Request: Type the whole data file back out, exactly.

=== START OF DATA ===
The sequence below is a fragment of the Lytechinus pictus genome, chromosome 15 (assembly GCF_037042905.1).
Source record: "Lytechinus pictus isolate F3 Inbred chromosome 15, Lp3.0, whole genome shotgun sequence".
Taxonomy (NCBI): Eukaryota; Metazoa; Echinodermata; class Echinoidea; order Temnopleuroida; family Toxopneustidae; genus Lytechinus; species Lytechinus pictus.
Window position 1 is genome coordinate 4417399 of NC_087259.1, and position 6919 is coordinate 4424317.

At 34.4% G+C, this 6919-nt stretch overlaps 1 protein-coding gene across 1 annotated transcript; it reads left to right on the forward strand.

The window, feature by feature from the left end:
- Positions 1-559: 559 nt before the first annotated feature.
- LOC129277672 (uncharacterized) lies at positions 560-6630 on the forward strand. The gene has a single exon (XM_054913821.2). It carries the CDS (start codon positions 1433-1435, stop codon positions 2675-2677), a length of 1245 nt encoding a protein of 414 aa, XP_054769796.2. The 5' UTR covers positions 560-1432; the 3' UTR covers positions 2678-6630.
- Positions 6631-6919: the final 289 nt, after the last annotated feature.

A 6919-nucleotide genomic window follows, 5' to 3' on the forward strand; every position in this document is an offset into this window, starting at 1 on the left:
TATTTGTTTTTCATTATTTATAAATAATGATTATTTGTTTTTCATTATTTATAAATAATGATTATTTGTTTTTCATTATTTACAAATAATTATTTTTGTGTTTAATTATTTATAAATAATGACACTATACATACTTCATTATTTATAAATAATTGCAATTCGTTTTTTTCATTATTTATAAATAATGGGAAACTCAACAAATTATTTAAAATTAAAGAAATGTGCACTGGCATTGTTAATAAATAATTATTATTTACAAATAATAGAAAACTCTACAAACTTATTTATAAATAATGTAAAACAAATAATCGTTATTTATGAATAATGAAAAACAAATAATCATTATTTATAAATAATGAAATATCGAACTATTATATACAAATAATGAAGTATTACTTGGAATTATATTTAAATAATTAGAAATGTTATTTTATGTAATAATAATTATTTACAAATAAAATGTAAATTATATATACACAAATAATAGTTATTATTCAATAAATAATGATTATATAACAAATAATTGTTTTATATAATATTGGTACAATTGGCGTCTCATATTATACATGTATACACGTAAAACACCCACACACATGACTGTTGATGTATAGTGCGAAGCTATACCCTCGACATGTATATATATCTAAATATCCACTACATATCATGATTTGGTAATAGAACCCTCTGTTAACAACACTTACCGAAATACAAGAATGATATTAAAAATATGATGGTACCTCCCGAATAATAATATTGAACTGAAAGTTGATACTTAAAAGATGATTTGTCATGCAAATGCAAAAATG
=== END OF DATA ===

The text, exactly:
The sequence below is a fragment of the Lytechinus pictus genome, chromosome 15 (assembly GCF_037042905.1).
Source record: "Lytechinus pictus isolate F3 Inbred chromosome 15, Lp3.0, whole genome shotgun sequence".
Taxonomy (NCBI): Eukaryota; Metazoa; Echinodermata; class Echinoidea; order Temnopleuroida; family Toxopneustidae; genus Lytechinus; species Lytechinus pictus.
Window position 1 is genome coordinate 4417399 of NC_087259.1, and position 6919 is coordinate 4424317.

At 34.4% G+C, this 6919-nt stretch overlaps 1 protein-coding gene across 1 annotated transcript; it reads left to right on the forward strand.

The window, feature by feature from the left end:
- Positions 1-559: 559 nt before the first annotated feature.
- LOC129277672 (uncharacterized) lies at positions 560-6630 on the forward strand. The gene has a single exon (XM_054913821.2). It carries the CDS (start codon positions 1433-1435, stop codon positions 2675-2677), a length of 1245 nt encoding a protein of 414 aa, XP_054769796.2. The 5' UTR covers positions 560-1432; the 3' UTR covers positions 2678-6630.
- Positions 6631-6919: the final 289 nt, after the last annotated feature.

A 6919-nucleotide genomic window follows, 5' to 3' on the forward strand; every position in this document is an offset into this window, starting at 1 on the left:
TATTTGTTTTTCATTATTTATAAATAATGATTATTTGTTTTTCATTATTTATAAATAATGATTATTTGTTTTTCATTATTTACAAATAATTATTTTTGTGTTTAATTATTTATAAATAATGACACTATACATACTTCATTATTTATAAATAATTGCAATTCGTTTTTTTCATTATTTATAAATAATGGGAAACTCAACAAATTATTTAAAATTAAAGAAATGTGCACTGGCATTGTTAATAAATAATTATTATTTACAAATAATAGAAAACTCTACAAACTTATTTATAAATAATGTAAAACAAATAATCGTTATTTATGAATAATGAAAAACAAATAATCATTATTTATAAATAATGAAATATCGAACTATTATATACAAATAATGAAGTATTACTTGGAATTATATTTAAATAATTAGAAATGTTATTTTATGTAATAATAATTATTTACAAATAAAATGTAAATTATATATACACAAATAATAGTTATTATTCAATAAATAATGATTATATAACAAATAATTGTTTTATATAATATTGGTACAATTGGCGTCTCATATTATACATGTATACACGTAAAACACCCACACACATGACTGTTGATGTATAGTGCGAAGCTATACCCTCGACATGTATATATATCTAAATATCCACTACATATCATGATTTGGTAATAGAACCCTCTGTTAACAACACTTACCGAAATACAAGAATGATATTAAAAATATGATGGTACCTCCCGAATAATAATATTGAACTGAAAGTTGATACTTAAAAGATGATTTGTCATGCAAATGCAAAAATG